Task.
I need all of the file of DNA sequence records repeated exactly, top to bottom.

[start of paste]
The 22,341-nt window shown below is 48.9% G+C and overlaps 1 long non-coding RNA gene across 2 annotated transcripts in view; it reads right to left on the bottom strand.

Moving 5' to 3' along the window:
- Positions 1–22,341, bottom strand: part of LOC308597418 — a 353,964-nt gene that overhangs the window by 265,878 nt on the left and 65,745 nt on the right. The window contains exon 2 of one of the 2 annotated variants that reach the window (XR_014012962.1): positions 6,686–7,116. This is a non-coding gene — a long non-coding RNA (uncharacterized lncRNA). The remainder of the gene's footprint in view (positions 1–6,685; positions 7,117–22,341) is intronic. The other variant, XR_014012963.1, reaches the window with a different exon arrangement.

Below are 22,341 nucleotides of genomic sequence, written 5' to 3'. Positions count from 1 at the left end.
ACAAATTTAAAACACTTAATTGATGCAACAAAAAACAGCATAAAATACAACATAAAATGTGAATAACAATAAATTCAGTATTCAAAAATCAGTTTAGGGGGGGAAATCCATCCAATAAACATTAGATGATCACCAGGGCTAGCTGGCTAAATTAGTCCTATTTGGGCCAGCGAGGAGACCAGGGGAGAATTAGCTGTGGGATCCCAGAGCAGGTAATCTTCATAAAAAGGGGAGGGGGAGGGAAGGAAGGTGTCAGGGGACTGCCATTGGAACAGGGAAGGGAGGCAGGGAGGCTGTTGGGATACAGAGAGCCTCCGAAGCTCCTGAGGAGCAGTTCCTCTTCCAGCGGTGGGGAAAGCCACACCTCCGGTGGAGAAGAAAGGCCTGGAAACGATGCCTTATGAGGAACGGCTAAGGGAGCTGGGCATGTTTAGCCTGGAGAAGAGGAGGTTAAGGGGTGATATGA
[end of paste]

The 22,341-nt window shown below is 48.9% G+C and overlaps 1 long non-coding RNA gene across 2 annotated transcripts in view; it reads right to left on the bottom strand.

Moving 5' to 3' along the window:
- Positions 1–22,341, bottom strand: part of LOC308597418 — a 353,964-nt gene that overhangs the window by 265,878 nt on the left and 65,745 nt on the right. The window contains exon 2 of one of the 2 annotated variants that reach the window (XR_014012962.1): positions 6,686–7,116. This is a non-coding gene — a long non-coding RNA (uncharacterized lncRNA). The remainder of the gene's footprint in view (positions 1–6,685; positions 7,117–22,341) is intronic. The other variant, XR_014012963.1, reaches the window with a different exon arrangement.

Below are 22,341 nucleotides of genomic sequence, written 5' to 3'. Positions count from 1 at the left end.
ACAAATTTAAAACACTTAATTGATGCAACAAAAAACAGCATAAAATACAACATAAAATGTGAATAACAATAAATTCAGTATTCAAAAATCAGTTTAGGGGGGGAAATCCATCCAATAAACATTAGATGATCACCAGGGCTAGCTGGCTAAATTAGTCCTATTTGGGCCAGCGAGGAGACCAGGGGAGAATTAGCTGTGGGATCCCAGAGCAGGTAATCTTCATAAAAAGGGGAGGGGGAGGGAAGGAAGGTGTCAGGGGACTGCCATTGGAACAGGGAAGGGAGGCAGGGAGGCTGTTGGGATACAGAGAGCCTCCGAAGCTCCTGAGGAGCAGTTCCTCTTCCAGCGGTGGGGAAAGCCACACCTCCGGTGGAGAAGAAAGGCCTGGAAACGATGCCTTATGAGGAACGGCTAAGGGAGCTGGGCATGTTTAGCCTGGAGAAGAGGAGGTTAAGGGGTGATATGA